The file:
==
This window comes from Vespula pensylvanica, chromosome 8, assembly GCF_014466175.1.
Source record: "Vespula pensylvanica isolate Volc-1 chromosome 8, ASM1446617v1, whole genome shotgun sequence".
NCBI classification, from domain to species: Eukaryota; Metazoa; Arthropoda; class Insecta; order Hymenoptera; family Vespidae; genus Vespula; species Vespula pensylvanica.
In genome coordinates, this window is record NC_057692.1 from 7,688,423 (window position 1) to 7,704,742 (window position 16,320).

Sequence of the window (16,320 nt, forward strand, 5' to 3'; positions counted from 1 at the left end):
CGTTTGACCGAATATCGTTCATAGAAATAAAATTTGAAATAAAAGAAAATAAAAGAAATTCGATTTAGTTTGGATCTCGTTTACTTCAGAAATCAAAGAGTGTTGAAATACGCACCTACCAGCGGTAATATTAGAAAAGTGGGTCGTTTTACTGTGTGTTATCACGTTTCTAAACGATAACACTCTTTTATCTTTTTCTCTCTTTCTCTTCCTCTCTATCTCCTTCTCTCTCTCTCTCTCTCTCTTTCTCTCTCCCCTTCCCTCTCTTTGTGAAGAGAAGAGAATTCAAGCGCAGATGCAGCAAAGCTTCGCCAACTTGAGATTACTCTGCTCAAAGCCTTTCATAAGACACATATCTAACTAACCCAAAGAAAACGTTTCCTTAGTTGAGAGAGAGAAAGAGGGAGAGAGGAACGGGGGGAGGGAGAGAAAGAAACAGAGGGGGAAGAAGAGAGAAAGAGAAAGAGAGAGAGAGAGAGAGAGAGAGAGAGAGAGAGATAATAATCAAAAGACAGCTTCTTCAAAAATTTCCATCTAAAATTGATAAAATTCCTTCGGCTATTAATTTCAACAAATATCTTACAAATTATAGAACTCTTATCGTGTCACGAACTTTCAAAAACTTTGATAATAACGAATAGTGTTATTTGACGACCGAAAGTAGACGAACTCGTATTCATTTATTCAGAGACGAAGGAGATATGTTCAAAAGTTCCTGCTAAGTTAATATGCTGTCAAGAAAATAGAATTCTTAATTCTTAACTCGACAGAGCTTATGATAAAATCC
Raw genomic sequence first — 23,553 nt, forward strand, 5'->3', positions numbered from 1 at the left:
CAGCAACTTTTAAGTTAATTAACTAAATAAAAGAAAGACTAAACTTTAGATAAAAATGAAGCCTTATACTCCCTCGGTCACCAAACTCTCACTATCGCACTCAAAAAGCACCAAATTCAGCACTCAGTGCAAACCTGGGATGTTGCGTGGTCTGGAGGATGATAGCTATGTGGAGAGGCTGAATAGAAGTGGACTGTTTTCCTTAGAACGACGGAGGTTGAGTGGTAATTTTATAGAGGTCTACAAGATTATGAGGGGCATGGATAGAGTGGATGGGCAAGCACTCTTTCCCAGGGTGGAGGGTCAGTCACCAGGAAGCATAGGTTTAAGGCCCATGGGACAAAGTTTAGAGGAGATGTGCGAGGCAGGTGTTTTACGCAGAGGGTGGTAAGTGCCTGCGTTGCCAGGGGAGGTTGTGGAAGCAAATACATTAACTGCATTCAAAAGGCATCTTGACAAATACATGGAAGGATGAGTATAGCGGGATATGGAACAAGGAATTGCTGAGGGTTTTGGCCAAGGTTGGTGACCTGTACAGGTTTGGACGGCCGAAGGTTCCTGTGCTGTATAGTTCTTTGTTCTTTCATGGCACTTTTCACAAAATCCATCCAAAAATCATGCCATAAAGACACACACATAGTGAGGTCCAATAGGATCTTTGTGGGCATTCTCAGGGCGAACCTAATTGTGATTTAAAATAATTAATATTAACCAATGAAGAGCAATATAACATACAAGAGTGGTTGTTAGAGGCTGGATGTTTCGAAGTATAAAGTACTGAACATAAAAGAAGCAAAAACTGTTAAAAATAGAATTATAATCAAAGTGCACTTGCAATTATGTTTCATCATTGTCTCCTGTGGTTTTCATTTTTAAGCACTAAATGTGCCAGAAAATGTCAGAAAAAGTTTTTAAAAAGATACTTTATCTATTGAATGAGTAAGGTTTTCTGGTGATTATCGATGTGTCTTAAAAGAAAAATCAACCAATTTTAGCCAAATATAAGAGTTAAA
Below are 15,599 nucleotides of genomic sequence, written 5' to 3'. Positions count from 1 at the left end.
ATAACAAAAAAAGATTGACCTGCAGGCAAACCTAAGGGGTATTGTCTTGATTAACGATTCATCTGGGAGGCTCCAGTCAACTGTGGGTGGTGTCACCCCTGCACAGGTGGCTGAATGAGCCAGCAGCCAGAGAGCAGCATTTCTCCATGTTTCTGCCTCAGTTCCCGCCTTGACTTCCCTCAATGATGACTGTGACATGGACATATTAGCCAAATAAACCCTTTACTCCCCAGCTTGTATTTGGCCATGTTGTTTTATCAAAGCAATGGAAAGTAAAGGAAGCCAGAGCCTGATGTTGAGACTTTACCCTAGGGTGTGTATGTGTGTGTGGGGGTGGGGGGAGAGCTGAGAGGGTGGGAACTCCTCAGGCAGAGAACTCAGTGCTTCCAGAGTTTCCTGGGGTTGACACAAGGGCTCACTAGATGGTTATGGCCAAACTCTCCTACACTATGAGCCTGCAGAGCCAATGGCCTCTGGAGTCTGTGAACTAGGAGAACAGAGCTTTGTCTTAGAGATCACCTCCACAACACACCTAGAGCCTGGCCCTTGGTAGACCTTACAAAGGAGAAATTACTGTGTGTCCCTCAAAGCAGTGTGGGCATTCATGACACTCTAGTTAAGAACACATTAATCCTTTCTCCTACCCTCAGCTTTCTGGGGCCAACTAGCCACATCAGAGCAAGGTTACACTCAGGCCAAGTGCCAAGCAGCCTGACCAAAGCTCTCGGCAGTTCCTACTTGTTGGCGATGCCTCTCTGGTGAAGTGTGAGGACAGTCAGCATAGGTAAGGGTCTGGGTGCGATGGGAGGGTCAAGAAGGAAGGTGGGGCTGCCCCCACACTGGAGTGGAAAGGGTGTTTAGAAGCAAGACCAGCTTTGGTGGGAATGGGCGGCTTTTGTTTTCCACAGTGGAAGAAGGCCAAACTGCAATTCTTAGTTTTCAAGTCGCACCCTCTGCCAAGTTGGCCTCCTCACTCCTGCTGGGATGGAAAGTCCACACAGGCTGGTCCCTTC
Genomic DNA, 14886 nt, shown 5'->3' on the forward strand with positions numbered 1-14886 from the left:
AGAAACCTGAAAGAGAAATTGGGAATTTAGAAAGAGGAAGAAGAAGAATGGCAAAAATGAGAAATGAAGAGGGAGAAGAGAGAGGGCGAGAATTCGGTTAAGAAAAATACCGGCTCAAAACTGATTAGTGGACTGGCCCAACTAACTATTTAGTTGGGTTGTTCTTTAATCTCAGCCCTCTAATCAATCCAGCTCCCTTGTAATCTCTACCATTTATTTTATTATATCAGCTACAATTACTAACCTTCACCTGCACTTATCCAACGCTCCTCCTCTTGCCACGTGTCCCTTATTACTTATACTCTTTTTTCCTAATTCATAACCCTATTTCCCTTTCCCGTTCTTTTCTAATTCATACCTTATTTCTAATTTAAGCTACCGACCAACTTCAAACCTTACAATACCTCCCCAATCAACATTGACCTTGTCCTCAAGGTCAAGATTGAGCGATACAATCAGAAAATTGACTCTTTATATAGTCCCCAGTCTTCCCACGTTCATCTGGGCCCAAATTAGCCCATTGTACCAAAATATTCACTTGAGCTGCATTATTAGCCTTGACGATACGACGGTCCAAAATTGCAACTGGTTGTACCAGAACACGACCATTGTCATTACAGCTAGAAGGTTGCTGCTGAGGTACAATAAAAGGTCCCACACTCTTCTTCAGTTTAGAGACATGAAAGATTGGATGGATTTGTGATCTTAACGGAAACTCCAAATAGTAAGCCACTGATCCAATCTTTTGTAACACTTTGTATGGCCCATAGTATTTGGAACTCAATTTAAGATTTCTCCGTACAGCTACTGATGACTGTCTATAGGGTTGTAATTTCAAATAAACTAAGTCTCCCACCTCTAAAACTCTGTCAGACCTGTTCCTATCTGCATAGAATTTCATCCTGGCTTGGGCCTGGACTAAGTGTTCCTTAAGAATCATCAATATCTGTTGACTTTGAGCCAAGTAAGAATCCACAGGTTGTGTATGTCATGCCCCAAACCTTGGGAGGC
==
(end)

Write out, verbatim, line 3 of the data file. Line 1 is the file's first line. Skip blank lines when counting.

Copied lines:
NCBI classification, from domain to species: Eukaryota; Metazoa; Arthropoda; class Insecta; order Hymenoptera; family Vespidae; genus Vespula; species Vespula pensylvanica.